--> ABSTRACT: Chinook Field, Main Pass 283 and Viosca Knoll 734: A Case Study, by Craig E. Butler and Susan K. Towe; #90906(2001)

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Craig E. Butler1, Susan K. Towe1

(1) Phillips Petroleum Co, Bellaire, TX

ABSTRACT: Chinook Field, Main Pass 283 and Viosca Knoll 734: A Case Study

The Chinook Field covers parts of two blocks in the Eastern Gulf of Mexico, Main Pass 283 and Viosca Knoll 734. The field was discovered in 1997 by the Main Pass 283 # 1 sidetrack well and put on production by the operator, EXXONMobil in October of 1999. Cumulative production to date is about 5.3 BCF of gas and 2.2 MMBO from 3 wells. Additional drilling is scheduled for late 2000. Chinook produces from middle Miocene deepwater channel/levee complexes draping a south plunging structural nose. Seismic amplitude anomalies are associated with these oil and gas condensate reservoirs. A key issue at Chinook is the degree of connectivity between the levee and channel facies, i.e. producing wells located in the channel facies must see contribution from the levees for the field to be economic. Nearby fields, especially Santa Fe-Snyders' Pabst Field (Main Pass 259) were used as analogs. Volume estimates made from standard amplitude extractions at Pabst Field were unable to match production.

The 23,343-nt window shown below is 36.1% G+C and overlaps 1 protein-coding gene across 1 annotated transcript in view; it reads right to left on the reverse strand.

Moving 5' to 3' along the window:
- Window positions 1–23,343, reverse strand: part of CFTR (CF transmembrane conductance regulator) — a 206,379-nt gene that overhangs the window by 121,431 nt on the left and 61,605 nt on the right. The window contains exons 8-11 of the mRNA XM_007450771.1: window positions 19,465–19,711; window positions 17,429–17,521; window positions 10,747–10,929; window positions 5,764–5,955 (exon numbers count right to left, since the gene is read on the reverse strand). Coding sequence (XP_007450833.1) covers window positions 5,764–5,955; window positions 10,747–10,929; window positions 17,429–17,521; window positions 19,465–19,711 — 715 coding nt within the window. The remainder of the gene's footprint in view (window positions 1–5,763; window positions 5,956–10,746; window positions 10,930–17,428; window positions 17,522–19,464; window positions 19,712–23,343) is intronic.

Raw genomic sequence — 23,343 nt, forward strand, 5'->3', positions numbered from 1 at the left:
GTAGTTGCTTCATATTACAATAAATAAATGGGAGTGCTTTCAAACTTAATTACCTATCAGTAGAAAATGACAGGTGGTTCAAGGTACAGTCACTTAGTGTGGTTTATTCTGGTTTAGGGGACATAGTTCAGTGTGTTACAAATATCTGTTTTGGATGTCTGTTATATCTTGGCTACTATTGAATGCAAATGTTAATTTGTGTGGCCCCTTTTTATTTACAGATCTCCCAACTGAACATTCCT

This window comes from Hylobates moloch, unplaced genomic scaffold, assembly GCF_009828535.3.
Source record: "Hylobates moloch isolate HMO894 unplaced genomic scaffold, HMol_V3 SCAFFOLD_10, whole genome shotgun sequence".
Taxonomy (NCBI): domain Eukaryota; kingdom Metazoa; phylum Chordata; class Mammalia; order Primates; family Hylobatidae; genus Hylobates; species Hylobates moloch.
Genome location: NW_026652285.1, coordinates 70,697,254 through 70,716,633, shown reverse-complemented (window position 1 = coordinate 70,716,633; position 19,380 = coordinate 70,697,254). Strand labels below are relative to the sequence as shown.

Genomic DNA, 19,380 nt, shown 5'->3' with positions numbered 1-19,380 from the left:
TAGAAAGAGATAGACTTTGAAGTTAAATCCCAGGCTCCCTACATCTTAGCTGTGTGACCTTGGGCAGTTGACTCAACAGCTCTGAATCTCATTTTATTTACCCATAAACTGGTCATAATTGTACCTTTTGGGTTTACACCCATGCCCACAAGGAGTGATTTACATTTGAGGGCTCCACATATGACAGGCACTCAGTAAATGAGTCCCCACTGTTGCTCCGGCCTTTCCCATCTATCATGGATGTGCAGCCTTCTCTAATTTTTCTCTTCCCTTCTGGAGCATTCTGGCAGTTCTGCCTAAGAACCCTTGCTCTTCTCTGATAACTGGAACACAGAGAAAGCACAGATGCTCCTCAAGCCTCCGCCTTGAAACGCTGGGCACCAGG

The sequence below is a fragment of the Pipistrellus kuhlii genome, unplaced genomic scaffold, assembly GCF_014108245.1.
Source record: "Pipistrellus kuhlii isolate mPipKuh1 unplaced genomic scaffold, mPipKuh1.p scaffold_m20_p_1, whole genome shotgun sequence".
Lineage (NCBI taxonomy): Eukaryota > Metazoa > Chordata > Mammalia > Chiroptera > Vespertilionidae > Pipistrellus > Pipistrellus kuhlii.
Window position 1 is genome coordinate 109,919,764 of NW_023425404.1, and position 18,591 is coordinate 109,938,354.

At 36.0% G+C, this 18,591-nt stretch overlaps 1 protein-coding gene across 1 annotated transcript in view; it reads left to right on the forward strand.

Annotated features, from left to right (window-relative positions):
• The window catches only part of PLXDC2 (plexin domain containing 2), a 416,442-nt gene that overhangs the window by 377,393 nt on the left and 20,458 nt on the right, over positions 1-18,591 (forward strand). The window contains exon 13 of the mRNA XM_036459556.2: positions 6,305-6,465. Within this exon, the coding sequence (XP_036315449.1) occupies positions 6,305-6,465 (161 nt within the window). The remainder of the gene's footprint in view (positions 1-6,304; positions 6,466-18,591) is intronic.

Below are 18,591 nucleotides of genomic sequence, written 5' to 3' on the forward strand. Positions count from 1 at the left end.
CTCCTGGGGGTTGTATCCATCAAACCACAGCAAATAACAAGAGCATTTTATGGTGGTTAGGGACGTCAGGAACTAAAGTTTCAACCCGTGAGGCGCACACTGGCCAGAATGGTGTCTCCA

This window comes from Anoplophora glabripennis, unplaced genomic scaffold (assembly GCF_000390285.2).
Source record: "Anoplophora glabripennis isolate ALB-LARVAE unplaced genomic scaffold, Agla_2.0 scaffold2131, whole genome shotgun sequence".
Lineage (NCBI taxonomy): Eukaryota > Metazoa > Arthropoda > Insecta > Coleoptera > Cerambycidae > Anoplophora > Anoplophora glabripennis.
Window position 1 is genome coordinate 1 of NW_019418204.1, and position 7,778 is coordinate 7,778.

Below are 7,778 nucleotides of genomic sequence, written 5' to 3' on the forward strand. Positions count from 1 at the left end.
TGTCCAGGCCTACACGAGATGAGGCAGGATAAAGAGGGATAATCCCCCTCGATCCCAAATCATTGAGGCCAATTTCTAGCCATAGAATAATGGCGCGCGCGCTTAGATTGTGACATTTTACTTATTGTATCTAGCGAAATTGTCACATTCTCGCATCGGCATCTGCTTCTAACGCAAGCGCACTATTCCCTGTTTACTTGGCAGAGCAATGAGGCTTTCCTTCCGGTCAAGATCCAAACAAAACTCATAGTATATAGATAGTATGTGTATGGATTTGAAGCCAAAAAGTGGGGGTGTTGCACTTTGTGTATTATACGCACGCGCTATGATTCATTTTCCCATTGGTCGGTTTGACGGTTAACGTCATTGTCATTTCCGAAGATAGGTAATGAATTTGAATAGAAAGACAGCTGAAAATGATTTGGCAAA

AVO modeling suggested that hydrocarbon bearing sand and wet sand should have opposite polarity. Polarity reversal along key seismic reflections had also been observed throughout the seismic volume. To preserve the sign and relative amplitude strength of the reflection, an average amplitude was extracted over a small window. The resulting maps provided a better match to the Pabst Field production and increased our confidence that sufficient connectivity likely existed at Chinook to be economic.

AAPG Search and Discovery Article #90906©2001 AAPG Annual Convention, Denver, Colorado